It is approximately 52 pages and has 600,000 words, and if even one word is misshapen or a letter missing, the document is not considered kosher and is not used, according to Deren.

"This is a very important thing for the Jewish people," said Gandelman, a businessman.

Anya Gandelman brought the document from Tel Aviv to Greenwich for the dedication. A new torah scroll can cost approximately $30,000.

Gandelman wanted to donate the scroll, after learning that the Chabad of Greenwich only had two scrolls. It is customary to have three at every synagogue, according to Deren.

"It's a big occasion not just for his family, but for the community," said his friend Michael Chernomordin, who attended the festivities.

Following the dedication, friends and each member of the family, which included Gandelman's brothers and wife, Olivia, gathered around the table to fill in the last few lines of the text with the help of the scribe, Rabbi Moshe Klein.

Klein, a fourth-generation scribe, held the feathered quill as each person filled the letter that his or her first name started with. Then the document, which weighed more than 15 pounds, was rolled up and placed in a special protective cover.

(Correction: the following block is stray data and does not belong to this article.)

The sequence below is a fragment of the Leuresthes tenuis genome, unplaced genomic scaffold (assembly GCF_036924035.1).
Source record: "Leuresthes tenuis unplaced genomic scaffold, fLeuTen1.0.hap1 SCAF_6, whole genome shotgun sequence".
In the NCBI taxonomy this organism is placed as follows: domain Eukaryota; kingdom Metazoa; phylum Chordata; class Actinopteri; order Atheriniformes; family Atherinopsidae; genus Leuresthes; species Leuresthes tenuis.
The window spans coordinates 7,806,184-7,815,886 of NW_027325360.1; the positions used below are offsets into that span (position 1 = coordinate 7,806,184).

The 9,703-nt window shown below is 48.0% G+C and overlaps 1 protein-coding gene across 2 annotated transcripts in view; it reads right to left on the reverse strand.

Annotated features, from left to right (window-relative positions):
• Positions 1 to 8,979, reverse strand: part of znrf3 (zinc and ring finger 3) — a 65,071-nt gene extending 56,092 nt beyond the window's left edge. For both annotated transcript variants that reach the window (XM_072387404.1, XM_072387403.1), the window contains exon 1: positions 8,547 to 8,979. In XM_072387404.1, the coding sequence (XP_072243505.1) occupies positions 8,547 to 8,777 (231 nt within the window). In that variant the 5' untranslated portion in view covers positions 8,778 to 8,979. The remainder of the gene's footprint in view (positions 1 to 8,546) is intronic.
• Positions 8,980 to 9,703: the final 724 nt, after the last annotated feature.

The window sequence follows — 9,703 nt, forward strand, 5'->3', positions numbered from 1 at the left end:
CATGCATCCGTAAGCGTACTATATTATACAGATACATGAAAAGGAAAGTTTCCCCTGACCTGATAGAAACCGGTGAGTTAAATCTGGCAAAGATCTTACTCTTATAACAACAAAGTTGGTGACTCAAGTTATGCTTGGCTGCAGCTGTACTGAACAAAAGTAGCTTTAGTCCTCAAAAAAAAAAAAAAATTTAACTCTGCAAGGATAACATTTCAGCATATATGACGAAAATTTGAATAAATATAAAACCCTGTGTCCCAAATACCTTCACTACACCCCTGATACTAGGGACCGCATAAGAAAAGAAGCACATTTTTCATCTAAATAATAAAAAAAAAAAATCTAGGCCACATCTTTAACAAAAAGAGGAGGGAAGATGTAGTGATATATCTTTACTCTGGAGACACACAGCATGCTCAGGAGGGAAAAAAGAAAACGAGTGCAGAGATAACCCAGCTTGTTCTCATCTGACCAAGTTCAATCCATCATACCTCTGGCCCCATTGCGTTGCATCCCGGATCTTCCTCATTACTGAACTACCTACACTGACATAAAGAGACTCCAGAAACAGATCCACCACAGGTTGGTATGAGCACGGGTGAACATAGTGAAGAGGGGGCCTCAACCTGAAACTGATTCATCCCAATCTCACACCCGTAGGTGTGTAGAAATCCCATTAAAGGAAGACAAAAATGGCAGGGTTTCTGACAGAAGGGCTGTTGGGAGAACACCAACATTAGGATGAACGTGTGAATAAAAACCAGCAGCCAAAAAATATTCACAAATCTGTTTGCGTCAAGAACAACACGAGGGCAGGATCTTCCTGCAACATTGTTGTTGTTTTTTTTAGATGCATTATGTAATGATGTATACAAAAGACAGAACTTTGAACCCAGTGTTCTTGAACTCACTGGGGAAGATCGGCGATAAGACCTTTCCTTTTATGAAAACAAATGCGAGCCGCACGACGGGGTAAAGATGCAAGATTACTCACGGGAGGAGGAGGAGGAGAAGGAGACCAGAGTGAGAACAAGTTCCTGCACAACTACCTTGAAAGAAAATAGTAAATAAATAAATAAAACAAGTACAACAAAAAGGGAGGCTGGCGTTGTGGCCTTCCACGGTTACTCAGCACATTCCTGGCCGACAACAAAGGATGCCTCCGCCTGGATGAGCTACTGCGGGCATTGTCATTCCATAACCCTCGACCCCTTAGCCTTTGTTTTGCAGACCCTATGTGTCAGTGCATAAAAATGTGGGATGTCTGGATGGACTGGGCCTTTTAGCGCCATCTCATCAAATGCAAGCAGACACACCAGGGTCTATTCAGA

At the end of the ceremony, attendees danced, sang and feasted on a four-course meal.

"It's a been a wonderful celebration," said Valentine Tropp, Greenwich resident and member of Temple Sholom, "It's an honor for us to be here."

Every Shabbat, the synagogue will read a portion of torah scroll, Deren said.

Making money at any price

Our community idolizes people with money. Their names are on our buildings; they get the most aliyas in shul; they are feted at large communal banquets. Our kids are watching. They see that rabbis, social workers and teachers struggling to get by while Wall Street traders have their names in bright lights.